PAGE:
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Announcing the Ornithology Exchange Journal Club

Join in a lively discussion of a paper published in the Wilson Journal reporting gaudy juvenile plumage in two neotropical forest species. Just what does it mean?
Announcing the Ornithology Exchange Journal Club!

Ornithology Exchange invites all members to take part in our new Journal Club. The OEJC will be much like a grad school journal club but won't meet at regular hours and (regretfully) there won't be beer and pizza at the end. No one will assign papers, either. Anyone can choose a paper or set of papers on a given subject and initiate a discussion. Everyone else can then chime in with questions or comments.

We hope you will follow these guidelines:
  • Start with a brief synopsis of the paper: What question did the study address? Describe the methods and the conclusion.
  • Critique the study, including methods, statistical analysis, and the extent to which the results do or do not support the conclusions.
  • Discuss the paper in the context of other leading papers on the subject.
  • Return to your journal club frequently for several weeks to check for and respond to questions and comments.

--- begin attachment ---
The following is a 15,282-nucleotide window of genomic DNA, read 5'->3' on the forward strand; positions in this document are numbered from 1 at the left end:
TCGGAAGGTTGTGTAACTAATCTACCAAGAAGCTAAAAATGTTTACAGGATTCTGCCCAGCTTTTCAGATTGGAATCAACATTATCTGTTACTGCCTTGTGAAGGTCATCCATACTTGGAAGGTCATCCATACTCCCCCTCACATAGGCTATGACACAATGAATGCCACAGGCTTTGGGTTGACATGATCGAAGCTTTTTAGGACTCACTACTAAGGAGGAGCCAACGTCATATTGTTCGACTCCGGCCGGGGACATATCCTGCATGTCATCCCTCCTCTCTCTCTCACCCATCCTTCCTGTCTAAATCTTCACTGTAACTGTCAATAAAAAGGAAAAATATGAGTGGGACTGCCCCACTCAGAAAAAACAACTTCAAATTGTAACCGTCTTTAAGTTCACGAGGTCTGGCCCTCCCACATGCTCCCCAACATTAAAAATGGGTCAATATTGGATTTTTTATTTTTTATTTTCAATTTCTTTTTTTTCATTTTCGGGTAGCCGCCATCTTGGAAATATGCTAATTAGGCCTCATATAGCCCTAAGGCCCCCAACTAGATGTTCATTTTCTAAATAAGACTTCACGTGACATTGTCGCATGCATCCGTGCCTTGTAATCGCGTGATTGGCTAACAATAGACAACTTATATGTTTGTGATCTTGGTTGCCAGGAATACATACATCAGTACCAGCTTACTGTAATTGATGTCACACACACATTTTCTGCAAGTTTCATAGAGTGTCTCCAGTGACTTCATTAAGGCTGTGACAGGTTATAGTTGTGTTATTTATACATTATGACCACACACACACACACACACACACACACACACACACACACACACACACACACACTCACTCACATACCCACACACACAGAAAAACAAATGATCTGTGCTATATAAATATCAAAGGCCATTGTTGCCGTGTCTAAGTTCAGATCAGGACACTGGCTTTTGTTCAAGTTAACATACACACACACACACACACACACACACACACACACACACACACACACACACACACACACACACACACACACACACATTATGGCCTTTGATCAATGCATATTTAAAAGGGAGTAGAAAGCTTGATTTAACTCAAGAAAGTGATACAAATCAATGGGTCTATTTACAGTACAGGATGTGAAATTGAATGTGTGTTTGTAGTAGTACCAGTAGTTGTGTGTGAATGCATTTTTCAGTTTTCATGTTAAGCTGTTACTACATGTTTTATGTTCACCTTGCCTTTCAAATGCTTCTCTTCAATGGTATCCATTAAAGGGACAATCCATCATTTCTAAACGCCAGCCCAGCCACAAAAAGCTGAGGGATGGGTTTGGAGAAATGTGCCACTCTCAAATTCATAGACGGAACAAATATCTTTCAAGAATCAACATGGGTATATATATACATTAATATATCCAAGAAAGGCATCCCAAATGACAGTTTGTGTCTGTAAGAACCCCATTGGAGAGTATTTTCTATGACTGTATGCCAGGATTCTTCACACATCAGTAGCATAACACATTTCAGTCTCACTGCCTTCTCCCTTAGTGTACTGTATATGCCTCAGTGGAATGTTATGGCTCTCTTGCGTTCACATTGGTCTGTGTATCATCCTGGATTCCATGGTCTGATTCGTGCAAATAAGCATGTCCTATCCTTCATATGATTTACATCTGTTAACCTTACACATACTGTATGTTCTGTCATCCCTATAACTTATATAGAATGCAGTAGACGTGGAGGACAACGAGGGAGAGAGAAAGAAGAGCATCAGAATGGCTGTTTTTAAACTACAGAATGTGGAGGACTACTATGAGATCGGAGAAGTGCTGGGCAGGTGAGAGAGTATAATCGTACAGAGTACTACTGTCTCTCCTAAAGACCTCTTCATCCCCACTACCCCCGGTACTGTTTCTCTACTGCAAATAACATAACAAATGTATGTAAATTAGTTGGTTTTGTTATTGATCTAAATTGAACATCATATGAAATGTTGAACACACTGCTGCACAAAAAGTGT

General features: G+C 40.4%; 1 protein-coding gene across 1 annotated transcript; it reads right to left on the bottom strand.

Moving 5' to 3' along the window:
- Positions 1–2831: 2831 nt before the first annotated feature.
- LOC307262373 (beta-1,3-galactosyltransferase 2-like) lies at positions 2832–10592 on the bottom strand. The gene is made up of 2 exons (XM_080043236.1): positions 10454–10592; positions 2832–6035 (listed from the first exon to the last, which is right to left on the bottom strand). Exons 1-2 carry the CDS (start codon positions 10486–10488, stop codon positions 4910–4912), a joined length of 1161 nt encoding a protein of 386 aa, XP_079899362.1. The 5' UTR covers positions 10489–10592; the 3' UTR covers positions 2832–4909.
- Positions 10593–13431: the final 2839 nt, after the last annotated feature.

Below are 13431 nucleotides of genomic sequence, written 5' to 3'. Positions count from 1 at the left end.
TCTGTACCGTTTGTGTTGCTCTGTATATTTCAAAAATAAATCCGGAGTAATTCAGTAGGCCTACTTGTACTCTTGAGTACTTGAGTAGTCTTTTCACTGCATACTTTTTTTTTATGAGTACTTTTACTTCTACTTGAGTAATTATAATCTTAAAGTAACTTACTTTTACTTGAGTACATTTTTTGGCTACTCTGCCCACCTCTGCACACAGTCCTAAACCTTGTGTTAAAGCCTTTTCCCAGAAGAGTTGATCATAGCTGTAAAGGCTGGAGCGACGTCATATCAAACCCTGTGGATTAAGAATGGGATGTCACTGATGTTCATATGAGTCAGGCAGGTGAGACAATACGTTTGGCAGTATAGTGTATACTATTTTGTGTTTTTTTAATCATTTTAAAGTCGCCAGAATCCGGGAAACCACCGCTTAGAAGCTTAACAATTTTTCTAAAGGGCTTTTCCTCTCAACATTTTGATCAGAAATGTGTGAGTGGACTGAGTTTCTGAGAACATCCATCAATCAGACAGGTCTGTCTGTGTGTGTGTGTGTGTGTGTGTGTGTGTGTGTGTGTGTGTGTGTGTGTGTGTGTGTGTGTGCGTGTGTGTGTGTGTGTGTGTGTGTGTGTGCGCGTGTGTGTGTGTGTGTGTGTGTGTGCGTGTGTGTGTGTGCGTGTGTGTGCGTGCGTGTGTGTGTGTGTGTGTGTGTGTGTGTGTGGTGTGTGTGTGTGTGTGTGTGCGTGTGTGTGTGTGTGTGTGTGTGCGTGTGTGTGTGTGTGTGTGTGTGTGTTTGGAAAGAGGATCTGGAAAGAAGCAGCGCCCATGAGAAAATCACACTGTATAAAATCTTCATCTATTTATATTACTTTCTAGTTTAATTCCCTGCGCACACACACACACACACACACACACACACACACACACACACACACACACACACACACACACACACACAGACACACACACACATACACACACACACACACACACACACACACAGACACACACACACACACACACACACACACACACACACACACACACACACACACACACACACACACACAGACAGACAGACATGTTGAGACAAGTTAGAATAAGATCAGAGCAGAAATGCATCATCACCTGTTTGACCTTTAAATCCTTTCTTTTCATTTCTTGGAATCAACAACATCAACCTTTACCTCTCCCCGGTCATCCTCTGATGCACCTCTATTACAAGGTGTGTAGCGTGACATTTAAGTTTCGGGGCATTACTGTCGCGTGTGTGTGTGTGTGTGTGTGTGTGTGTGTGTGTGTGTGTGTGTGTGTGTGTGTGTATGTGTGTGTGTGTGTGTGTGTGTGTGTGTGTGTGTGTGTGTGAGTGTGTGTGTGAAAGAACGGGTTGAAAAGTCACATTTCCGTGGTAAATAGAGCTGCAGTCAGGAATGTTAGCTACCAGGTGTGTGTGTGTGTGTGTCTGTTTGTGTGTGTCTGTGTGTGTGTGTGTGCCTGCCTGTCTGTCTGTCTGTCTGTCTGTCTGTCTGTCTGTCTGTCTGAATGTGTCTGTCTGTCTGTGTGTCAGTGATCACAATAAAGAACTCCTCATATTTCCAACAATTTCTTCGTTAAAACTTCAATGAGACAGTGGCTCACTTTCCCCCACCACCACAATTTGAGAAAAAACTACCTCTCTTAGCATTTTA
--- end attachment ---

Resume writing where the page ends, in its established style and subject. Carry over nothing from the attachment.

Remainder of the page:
For our very first discussion, we invite you to discuss a paper presenting a curious case of gaudy nestling plumage in two neotropical forest species: (Laniocera hypopyrra) and Brazilian Laniisoma (Laniisoma elegans).

Because a video is worth 100,000 words, take a look at this remarkable footage of a Cinereous Miner nestling: (starts at about 3:11):

Authors Fernando Mendonca D'Horta, Guy Kirwan, and Dante Buzzetti suggest that this unusual characteristic is evidence of the taxonomic relationship of the two genera.

Attached File  Gaudy Juvenile Plumages-Mendonca D'horta et al. 2012.pdf   3.19MB   801 downloads

To kick off the discussion, Ben Leese takes a critical look at one of the two explanations offered by the authors for this bright juvenile plumage. He argues that Batesian mimcry is not plausible and offers nest-mate competition (along with the related factor of parental selection) and prevention of nest parasitism.

Attached File  Commentary - gaudy juvenile plumage - Leese-2013.doc   41KB   366 downloads

Field Museum ornithologist John Bates (no relation) happened to chose this subject for an April presentation to museum members and even proposed a caterpillar that might be the model species.



The OE administrators thank the authors and the Wilson Journal for permission to post the full text of the original paper and to Ben Leese for his thoughtful commentary.


Johan Ingels
Aug 29 2013 02:31 AM
Yesterday I visited the Ornithology Exchange site and to my surprise I found a discussion about the remarkable plumages of juvenile Laniocera hypopyrra and Laniisoma elegans... In the latest issue of Neotropical Birding, we published a Photospot: Do juvenile Cinereous Mourners Laniocera hypopyrra mimic large, hairy caterpillars? by Johan Ingels and Mathieu Entraygues, Neotropical Birding 13, 47-49, 2013. The Photospot is illustrated with live photos of a juvenile Cinereous Mourner recently made in French Guiana by Mathieu Entraygues. Those visitors of the OE site interested in a pdf of this Photospot for personal use, should contact me personally: johan.ingels(at)skynet.be Johan Ingels.